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Christopher Smith, S.J.February 01, 2022
Two people, one white and another Black, holding hands.(iStock)

When my grandmother died, I helped my mother and her sisters sort through all of the things she accumulated during her 89 years. Tucked into the top drawer of her vanity in a manila envelope was a bundle of dozens of cards and letters: every note that my father had ever sent to her or my grandfather. Each one was meticulously organized—birthdays, anniversaries, Christmas—and all of the edges were worn from years of rereading.

The letters spanned the 40 years of my own parents’ marriage, four decades that began with my white grandparents disowning my mother for marrying my father because he was Black. How could the notes from the very man who nearly caused my grandmother to drop her own daughter have become such precious mementos over those years? It happened because of the only force strong enough to cause humans to change: love.

My grandmother was born over a century ago to a preacher and his wife, each with a third-grade education, who together served a small Baptist church in a textile mill town in rural North Carolina. For the majority of her life my grandmother belonged to that church and lived within 30 minutes of that church. She grew up in the segregated south, and that was all that she knew. There were members of the Klan among the parishioners of her father’s all-white church. Grandma was raised to be refined and genteel: She never swore or used slurs (although her sister did frequently). As a white woman she did not mix with Black people and she even looked down on them.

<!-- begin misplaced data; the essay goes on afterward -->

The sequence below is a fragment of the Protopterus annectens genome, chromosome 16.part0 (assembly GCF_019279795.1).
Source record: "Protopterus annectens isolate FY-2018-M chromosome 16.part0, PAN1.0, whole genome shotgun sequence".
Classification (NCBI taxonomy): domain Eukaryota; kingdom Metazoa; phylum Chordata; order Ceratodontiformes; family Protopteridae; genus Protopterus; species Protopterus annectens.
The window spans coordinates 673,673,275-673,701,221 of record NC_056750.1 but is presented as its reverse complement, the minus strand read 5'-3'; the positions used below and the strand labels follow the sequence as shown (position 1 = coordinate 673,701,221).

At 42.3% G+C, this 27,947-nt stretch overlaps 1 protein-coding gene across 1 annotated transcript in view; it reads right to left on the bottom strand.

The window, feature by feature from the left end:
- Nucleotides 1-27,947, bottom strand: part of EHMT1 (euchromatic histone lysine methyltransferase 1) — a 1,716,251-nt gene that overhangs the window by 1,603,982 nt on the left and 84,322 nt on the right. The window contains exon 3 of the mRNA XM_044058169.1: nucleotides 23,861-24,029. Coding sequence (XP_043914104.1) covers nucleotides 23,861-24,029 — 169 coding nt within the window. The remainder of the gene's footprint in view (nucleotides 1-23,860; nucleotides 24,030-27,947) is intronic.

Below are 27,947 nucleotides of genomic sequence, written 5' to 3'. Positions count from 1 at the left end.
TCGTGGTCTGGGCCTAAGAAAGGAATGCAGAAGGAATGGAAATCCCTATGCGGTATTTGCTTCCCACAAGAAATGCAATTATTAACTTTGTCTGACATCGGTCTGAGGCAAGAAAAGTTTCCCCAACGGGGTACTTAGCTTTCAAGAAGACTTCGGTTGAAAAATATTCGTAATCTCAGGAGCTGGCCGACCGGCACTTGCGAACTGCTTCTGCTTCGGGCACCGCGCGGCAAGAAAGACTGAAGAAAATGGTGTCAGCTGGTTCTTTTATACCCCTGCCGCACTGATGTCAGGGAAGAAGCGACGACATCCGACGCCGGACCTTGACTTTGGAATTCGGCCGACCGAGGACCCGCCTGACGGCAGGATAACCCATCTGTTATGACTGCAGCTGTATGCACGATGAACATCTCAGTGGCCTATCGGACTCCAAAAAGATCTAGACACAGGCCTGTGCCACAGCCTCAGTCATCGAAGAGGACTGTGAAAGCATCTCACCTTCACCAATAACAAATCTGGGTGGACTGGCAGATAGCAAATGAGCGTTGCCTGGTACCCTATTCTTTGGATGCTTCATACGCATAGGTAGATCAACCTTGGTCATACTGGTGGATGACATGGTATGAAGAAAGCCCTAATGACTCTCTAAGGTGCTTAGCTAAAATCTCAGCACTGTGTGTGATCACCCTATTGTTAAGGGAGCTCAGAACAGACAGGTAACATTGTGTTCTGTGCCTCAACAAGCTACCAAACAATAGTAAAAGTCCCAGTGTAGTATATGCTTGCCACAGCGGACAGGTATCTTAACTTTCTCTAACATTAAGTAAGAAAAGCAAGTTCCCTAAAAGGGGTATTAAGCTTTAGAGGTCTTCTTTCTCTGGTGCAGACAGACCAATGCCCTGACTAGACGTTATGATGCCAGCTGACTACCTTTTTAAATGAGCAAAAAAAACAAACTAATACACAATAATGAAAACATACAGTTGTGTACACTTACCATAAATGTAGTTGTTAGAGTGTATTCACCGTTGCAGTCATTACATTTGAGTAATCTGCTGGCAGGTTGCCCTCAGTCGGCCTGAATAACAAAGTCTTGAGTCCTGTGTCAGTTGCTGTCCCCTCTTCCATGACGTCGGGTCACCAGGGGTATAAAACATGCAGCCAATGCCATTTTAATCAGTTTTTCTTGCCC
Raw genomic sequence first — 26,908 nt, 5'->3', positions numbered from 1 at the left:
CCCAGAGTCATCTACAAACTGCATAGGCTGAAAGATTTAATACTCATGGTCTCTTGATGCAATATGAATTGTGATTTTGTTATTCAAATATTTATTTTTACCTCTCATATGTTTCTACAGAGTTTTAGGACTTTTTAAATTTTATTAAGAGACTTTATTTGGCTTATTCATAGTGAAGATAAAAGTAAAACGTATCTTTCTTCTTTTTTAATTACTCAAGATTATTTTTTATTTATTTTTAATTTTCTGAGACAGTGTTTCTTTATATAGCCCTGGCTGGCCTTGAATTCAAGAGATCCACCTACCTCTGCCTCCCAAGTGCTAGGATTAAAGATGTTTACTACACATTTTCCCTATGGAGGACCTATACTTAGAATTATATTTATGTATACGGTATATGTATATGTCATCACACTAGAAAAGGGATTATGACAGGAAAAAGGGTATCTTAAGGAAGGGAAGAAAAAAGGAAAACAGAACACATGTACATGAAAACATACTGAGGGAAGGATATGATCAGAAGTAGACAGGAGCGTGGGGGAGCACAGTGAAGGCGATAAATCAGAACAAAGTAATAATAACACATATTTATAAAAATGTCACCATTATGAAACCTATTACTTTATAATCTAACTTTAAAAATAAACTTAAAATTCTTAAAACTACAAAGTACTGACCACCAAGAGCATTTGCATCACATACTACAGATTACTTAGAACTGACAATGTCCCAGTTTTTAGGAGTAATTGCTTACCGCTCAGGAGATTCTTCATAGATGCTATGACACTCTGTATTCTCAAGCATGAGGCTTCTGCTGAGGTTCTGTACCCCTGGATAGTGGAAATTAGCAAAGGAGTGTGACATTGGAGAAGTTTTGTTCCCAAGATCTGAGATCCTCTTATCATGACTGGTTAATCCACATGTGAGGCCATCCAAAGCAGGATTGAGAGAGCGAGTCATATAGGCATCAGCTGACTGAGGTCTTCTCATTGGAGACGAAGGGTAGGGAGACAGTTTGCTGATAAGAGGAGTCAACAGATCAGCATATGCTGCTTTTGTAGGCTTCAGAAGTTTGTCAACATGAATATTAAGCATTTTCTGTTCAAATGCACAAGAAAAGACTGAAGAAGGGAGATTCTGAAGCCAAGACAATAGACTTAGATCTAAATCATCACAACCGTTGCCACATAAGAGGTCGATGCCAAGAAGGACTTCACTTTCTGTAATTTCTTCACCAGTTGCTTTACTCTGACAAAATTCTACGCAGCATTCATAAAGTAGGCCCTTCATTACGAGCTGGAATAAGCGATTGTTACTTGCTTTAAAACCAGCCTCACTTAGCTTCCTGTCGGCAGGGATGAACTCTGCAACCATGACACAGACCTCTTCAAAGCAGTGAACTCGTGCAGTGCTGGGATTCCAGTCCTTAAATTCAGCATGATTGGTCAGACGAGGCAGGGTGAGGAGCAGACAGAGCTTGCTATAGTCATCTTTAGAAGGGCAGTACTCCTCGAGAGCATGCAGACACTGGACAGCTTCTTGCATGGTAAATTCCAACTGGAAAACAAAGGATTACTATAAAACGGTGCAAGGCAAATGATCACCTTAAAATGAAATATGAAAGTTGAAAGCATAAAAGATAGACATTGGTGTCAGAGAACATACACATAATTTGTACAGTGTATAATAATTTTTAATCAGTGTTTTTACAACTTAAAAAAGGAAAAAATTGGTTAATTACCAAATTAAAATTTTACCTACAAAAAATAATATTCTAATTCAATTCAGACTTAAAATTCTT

My grandmother, like every other human being, was a product of her time for better and for worse.

My grandmother, like every other human being, was a product of her time for better and for worse. She married my grandfather at 18 after becoming the first in her family to graduate high school. She moved with him as he, too, became a Baptist preacher and moved from church to church as he was called to serve various small Baptist churches across the North Carolina Piedmont. My grandfather eventually ended his career at the same family church that my grandmother’s parents founded: composed of the same all-white families and their descendants, although with fewer Klan members.

My mother, their youngest child, moved to the western part of the state to get as far away from that church and small town community as soon as she could. There she met my father. They fell in love and eventually decided to get married knowing that my grandparents would be irate and that her marriage could cause my grandfather to lose his job at the family church, she did not invite (or even notify) them. My mother wrote my grandmother a letter after the fact, explaining what she had done and that she had given birth to a child—my older brother—and braced for the response.

It was as swift as it was hurtful: My grandmother was outraged that my mom married a Black person (and that she wasn’t invited). She disowned my mother, or at least threatened to. After she sent that letter, her mother, my great-grandmother, intervened and smoothed the waters. My great-grandmother, our family saint, was an orphan and had been taken care of by a Black family as a child. She never forgot their kindness, and as a result, never harbored prejudice toward Black folks. She was respected, and she would have absolutely no disowning in her family. No one dared contradict her.

Eventually, my grandmother relented and acknowledged my mother, but relations were icy. After my brother was born, she drove the four hours up to the mountains to meet her grandson and her son-in-law. My mother says that when her mother came through the door and laid eyes on her grandson, my smiling brother, she smiled. The change in mood was palpable: Grandma instantly softened. My father was kind and deferential, and my grandmother saw what great love he had for my mother and brother, and so she (slowly) accepted my family.

I gave the eulogy for my grandmother from the very same old wooden pulpit her husband almost lost due to my family’s existence.